Malaysiakini Letter

Uyghur Chinese Muslims subjected to prejudice

Azril Mohd Amin  |  Published:  |  Modified:

It is true that Muslims in China can now perform Haj in some small numbers. It is also true there are some Chinese-style mosques in certain areas in China.

However, these developments are a drop in the bucket if you consider the Muslim population in China is at least forty million.

There must be some token religious freedom to get cooperation in business from the western world, hence these few drops in the bucket of liberalisation.

On the ground, however, the bottom line is that the Uyghur Muslim Chinese, who are a Turkic people, cannot use their own language in their own schools.

This is exactly what Istanbul did to the Kurds in East Turkey for many years, although with the gradual resurgence of Islam in Turkey, Kurds can now use their own language without being arrested (as they had been for many years).

Likewise, the beginnings of Acehnese dissent many years ago only involved the right to use an Islamic curriculum in their public schools, which they were forbidden to do by Jakarta, who insisted they use the nationalized Pancasila school materials that treated Islam on a par with all other religions.

Pancasila had been purged of all Muslim terminology or specific teachings. It was only after years of being refused this exemption from Pancasila-based elementary and secondary education that the Acehnese, who are 98 percent Muslim, became totally rebellious.

An American student, who had come to NW China to study the Chinese language, found he had made a mistake, and after a few years' effort, went back to the USA.

The mistake was that his Uyghur friends were routinely humiliated by the local Han Chinese (most of whom have been ‘transmigrated' to this area), in a manner that was reminiscent of prejudice against blacks in the American South in the 1950's.

Indeed, the Uyghur's may be considered the ‘niggers' of China, and the American student was consorting with ‘niggers'.

The American was a fine scholar, whose affection for the Chinese was ruined by this experience. He is now a graduate student in mathematics in the USA.

Why is it, in the modern world, that people, who have nothing in common with neighbouring people, are so often required to live by force of arms within a polity that has nothing to do with them, and then treated so badly for their efforts? And then deprived of even their own language in the process.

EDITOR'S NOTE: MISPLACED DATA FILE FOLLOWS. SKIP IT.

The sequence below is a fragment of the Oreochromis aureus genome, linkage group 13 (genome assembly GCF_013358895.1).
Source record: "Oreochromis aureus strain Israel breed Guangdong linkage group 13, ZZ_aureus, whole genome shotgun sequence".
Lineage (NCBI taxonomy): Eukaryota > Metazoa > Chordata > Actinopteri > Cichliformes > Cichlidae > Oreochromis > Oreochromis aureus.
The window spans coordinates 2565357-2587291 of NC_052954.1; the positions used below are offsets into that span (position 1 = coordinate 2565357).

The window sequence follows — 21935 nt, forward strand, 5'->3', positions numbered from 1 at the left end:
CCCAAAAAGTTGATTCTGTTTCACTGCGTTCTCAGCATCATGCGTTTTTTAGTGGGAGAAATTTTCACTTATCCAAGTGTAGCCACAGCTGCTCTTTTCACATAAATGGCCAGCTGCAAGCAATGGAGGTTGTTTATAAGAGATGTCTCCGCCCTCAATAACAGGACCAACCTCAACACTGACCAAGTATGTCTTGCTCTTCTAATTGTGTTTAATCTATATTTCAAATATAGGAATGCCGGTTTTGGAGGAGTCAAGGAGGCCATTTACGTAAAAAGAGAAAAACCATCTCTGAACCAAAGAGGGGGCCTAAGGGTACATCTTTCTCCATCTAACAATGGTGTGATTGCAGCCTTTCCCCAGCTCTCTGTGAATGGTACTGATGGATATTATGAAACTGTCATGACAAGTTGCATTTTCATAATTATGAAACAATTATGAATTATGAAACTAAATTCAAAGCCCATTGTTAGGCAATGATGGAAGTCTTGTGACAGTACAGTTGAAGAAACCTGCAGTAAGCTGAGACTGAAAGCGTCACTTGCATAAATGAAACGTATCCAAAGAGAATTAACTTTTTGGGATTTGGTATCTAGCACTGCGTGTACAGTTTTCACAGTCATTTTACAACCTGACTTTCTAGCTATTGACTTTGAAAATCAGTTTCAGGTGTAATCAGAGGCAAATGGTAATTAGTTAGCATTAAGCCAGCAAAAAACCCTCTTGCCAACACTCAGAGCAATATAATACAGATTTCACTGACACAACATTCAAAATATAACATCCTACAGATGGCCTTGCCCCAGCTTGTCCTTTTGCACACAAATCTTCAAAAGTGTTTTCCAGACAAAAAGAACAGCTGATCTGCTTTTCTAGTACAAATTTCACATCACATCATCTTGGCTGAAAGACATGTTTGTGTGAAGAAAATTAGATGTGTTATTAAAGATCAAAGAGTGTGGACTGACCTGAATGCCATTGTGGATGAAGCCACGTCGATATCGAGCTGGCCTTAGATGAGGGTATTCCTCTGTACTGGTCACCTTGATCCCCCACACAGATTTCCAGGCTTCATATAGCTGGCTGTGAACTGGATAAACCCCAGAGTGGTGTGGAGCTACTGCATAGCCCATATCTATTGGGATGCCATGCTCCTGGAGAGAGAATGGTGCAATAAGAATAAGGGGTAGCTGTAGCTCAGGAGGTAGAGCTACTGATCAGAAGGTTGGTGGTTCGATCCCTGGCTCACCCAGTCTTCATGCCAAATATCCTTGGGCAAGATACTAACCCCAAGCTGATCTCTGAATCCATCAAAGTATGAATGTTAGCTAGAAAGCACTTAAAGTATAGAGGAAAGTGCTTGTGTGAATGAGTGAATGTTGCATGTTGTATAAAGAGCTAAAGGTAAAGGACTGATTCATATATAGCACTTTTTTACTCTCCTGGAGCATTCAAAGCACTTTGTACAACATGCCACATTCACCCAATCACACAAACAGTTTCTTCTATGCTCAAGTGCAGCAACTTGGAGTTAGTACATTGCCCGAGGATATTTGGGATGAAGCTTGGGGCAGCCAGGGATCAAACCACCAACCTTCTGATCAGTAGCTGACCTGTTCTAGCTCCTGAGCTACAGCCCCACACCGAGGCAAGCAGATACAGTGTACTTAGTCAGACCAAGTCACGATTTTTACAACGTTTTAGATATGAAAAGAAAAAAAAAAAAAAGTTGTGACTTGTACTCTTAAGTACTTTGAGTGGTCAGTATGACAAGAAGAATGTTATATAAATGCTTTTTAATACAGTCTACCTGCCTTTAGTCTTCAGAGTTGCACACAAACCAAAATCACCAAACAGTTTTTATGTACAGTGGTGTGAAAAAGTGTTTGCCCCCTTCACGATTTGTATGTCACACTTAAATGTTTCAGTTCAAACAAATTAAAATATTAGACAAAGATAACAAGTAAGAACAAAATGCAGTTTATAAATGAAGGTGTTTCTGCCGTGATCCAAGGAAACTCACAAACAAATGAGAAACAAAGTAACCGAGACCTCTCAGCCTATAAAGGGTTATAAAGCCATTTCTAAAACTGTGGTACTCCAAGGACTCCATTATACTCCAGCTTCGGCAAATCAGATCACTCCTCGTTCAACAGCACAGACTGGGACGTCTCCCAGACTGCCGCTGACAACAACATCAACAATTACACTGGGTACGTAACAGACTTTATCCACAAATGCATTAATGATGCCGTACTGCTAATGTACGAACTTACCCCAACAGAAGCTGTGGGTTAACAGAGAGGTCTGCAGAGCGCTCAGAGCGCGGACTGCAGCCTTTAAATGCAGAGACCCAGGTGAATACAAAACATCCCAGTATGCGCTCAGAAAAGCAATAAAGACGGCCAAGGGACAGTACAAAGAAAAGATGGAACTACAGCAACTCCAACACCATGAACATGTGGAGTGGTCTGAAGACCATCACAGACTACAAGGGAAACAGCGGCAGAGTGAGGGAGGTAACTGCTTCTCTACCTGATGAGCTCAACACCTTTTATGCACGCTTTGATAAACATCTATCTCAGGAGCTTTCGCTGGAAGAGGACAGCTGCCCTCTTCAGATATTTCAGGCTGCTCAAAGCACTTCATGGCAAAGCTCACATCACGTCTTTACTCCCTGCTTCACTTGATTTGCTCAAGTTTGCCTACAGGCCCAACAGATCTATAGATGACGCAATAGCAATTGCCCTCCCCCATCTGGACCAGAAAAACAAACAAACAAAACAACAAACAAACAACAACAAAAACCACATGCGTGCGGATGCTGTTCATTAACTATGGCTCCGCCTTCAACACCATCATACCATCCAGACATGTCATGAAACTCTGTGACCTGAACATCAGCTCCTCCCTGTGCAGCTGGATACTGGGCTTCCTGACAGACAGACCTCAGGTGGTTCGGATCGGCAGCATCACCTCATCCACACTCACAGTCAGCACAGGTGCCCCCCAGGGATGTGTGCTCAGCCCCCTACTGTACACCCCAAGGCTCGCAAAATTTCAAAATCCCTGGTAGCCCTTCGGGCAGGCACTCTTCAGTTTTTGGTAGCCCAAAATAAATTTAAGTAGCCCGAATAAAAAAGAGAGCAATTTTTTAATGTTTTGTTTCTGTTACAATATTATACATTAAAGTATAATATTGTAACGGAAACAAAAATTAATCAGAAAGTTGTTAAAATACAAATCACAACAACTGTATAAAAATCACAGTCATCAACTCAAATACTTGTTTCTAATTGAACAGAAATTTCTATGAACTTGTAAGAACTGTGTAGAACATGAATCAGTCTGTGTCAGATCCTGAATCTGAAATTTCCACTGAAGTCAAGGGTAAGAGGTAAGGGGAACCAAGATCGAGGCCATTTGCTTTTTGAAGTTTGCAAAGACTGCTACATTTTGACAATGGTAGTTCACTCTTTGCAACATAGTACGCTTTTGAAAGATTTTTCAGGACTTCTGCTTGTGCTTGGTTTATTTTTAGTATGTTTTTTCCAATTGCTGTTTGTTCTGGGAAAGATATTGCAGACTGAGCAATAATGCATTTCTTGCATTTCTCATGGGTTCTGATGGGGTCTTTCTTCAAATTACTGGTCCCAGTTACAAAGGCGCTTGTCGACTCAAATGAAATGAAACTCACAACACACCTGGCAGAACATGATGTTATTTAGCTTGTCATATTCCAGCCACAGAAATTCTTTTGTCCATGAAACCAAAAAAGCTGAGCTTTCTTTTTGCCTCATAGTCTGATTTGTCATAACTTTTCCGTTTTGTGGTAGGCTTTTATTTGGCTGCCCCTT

The Southern Thai Muslims (Malay by race) are poor and unwanted in the same way. Why should they be interested in a Buddhist school curriculum originating in Bangkok? And why should this region be one of the poorest in Thailand?

It seems that Malaysia is now setting another bad example, by exposing to deportation another five Uyghur Chinese who were arrested this month.

And this incident in the month of Ramadhan, occurred amid criticism over Malaysia's recent deportation of 11 others to China.

This is indeed appalling. The least that this Muslim-dominated government could do is to them give access to the United Nation's officials.

The Uyghur are clever people, and they have access to certain modernised facilities, which you can see in photos from NW China.

Sooner or later, however, they are going to win their own integrity back again, either within or outside of present-day China.

Their plight deserves to be more widely understood by westerners who are going through a certain adulation of the Chinese economic achievements, and repeating their well-known blindness to the human rights abuses of peoples being thoroughly and cruelly oppressed by those peoples with whom they wish to do business.

Interestingly, these Uyghur Turkic peoples were among the original settlers of modern-day Muslim Turkey, who are the Muslims most closely related to the European West.

Only the Balkan Muslims are closer, and only after unspeakable sufferings of their own. We owe the Uyghurs our attention and our whole-hearted support, as we finally gave to the Balkans.


AZRIL MOHD AMIN is vice-president, Muslim Lawyers Association of Malaysia.

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